Inequality as Driver of Conflict: Insights and Reflections From the Horn of Africa

Inequality as Driver of Conflict: Insights and Reflections From the Horn of Africa

Osman Mohammed Babikir (IGAD Centre for Pastoral Areas and Livestock Development (ICPALD), Kenya)
DOI: 10.4018/978-1-5225-3247-7.ch020


The Horn of Africa is a region that faces a number of challenges including fatal conflicts. The root causes of these conflicts are many, inter-related, and complex in nature. The purpose of this chapter is to review and give evidence to inequality as a driver of conflict in the region. Among its findings, the chapter argues that one of the pressing problems in the region is the prevalence of several categories of conflicts that are linked to various forms of inequalities, as well as other root causes that fuel the persistence and continuity of most of them. The reviewed evidence from the two case studies (Kenya and Sudan) show that there is unequal access and distribution of resources such as land, presence of group formation, their mobilization, and the presence of inequalities among them, which might support the hypothesis of inequality-conflict nexus.
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Despite the documented progress on poverty reduction around the globe, yet social and economic inequalities persist and in some cases at an alarming rate. The United Nations report on the World Social Situation (2016) indicated that this documented progress has been uneven. The gap between rich and poor is still wide, and in addition to the rising trends of unemployment, inequality persists in all spheres, social, economic, political, cultural and environmental.

The topic of inequality usually viewed as an unwelcomed and politically sensitive issue, and it received little attention in international fora for decades. However, in the recent years research and reports from many United Nations Agencies and research institutions around the globe indicate that it is not possible to avoid any more the issue of inequality in research and policy debates. In Africa for instance debate around this issue has also started by some circles of research and organizations that advocate for equity and social inclusion.

The implications of rising inequality for social and economic development are many. There is growing evidence and recognition of its effects on economic growth, poverty reduction, social and economic stability and socially sustainable development (UNDP report, 2013). In its various forms, inequality is a major source of poverty, injustice, and sometimes of conflict (Stewart, 2013). The links between inequality and violent conflict is one of the oldest concerns of political economy (Crammer, 2005). The importance of inequalities as a cause of violent conflict has long been recognized from Aristotle to the United Nation Charter (Brinkman et al, 2013). It is almost universal to assume that an inequitable distribution of resources and wealth will provoke violent rebellion (Crammer,2005).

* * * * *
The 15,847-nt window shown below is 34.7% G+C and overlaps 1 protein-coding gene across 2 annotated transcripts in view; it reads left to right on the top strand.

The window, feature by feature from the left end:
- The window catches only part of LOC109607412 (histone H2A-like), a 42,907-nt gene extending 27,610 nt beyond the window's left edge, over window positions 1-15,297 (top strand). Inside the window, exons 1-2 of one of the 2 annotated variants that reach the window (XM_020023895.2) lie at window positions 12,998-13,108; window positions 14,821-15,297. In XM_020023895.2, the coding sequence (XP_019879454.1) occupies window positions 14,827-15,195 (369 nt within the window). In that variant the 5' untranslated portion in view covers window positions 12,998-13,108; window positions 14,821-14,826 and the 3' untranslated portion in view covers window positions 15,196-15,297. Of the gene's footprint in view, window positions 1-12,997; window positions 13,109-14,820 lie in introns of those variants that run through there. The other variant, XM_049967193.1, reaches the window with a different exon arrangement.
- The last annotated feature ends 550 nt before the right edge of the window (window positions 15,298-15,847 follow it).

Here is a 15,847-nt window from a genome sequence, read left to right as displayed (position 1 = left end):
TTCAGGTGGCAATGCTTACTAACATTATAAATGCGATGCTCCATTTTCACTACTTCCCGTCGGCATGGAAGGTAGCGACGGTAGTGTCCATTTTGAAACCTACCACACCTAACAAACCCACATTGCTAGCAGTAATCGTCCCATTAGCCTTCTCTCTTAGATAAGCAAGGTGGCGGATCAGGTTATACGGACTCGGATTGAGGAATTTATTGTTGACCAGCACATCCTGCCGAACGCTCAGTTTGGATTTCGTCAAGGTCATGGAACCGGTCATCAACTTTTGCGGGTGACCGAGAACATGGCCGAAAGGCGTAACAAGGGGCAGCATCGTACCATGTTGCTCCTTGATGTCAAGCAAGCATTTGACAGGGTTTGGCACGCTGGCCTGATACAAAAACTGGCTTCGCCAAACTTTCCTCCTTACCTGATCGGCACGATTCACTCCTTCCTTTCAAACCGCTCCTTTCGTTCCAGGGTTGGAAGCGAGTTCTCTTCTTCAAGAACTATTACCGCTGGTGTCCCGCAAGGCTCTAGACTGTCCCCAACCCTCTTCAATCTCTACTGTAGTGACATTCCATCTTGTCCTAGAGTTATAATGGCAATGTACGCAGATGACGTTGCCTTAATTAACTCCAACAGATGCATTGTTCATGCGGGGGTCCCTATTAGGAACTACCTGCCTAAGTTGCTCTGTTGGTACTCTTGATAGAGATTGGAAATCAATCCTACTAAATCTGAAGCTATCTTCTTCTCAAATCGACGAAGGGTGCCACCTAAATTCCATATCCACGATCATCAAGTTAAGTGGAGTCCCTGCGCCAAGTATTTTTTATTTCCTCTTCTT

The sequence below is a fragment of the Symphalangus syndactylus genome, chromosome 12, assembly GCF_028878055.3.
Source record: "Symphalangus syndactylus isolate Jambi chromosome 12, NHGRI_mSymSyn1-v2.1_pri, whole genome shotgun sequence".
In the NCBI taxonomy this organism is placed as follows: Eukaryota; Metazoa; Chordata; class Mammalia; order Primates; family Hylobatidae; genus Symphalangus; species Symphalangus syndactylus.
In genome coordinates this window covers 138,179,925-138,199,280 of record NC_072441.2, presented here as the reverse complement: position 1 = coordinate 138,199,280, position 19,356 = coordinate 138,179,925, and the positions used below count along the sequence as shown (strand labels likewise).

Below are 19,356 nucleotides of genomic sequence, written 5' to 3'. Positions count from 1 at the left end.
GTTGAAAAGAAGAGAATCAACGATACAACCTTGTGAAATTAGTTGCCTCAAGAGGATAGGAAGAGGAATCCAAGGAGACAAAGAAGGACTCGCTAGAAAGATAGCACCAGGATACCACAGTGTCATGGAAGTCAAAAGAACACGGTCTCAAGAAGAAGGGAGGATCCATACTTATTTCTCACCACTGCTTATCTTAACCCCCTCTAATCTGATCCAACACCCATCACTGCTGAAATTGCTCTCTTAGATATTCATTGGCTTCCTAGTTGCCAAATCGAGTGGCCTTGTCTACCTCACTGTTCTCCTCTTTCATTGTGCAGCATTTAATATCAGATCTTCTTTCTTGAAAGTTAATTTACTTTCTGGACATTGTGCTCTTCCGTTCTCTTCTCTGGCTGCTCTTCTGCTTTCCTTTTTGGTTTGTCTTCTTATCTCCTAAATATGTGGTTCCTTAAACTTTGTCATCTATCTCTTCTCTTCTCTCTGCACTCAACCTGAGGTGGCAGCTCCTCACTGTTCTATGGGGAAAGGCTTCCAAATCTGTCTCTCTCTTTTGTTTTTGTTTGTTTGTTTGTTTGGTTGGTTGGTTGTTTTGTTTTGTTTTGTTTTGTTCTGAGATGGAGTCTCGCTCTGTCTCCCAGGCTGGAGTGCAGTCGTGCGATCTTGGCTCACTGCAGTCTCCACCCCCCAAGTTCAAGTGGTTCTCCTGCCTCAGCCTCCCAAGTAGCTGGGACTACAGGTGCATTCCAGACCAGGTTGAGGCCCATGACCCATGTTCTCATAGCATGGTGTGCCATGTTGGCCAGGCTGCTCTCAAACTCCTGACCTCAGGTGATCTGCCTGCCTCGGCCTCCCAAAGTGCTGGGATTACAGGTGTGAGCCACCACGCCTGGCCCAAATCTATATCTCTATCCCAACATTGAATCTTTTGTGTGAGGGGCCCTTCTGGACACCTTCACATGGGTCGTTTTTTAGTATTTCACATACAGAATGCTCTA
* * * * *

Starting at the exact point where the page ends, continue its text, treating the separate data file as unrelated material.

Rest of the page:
Recent estimates showed that middle income countries appear the most unequal. Gini index trends showed that Eastern Europe, Former Soviet Union and Asia had the largest increases between 1990 and 2008. Latin America remains the region with the highest level of income inequality. Sub-Saharan Africa remains highly unequal, but appeared to have reduced its Gini Index by almost 5 points on average since 1990 (Ortiz and Cummins, 2011).

In his recent book, ''The Price of Inequality”, Stiglitz (2012) asserted that there is mounting concern about the increase in inequality and about lack of opportunity and how both are changing economies, democratic politics and societies. He mentioned three historical uprisings in 1848, 1968 and recently in 2011, when people in the Middle East, starting from Tunisia, rose up to say that something is wrong and asked for change. This was due to failures and unfairness of economic and political systems. According to him, America has the highest level of inequality and the lowest levels of equality of opportunity.

Violent conflicts of one type or another have afflicted Africa and exacted a heavy toll on the continent’s societies, polities and economies, robbing them of their developmental potential and democratic possibilities (Tiyambe,2008). For instance, in Sub-Saharan Africa during the period 1960 – 1990, there have been about 80 violent changes of governments, and many of these countries also experienced different types of civil strife, conflicts and wars. At the beginning of the new millennium, there were 18 countries facing armed rebellion, 11 facing severe political crises, and 19 enjoying more or less various states of stable political conditions (Adedeji, 1999).

Key Terms in this Chapter

Land Inequality: Refers to inequality in acreage controlled by households for all purposes.

Vertical Inequality: The measure of inequality among individuals or households.

Horizontal Inequality: The socio-economic and political differentiation based on socio-cultural identities such as ethnicity.

Inequality: Refers to differences, variations, and disparities in the characteristics of individuals and groups.

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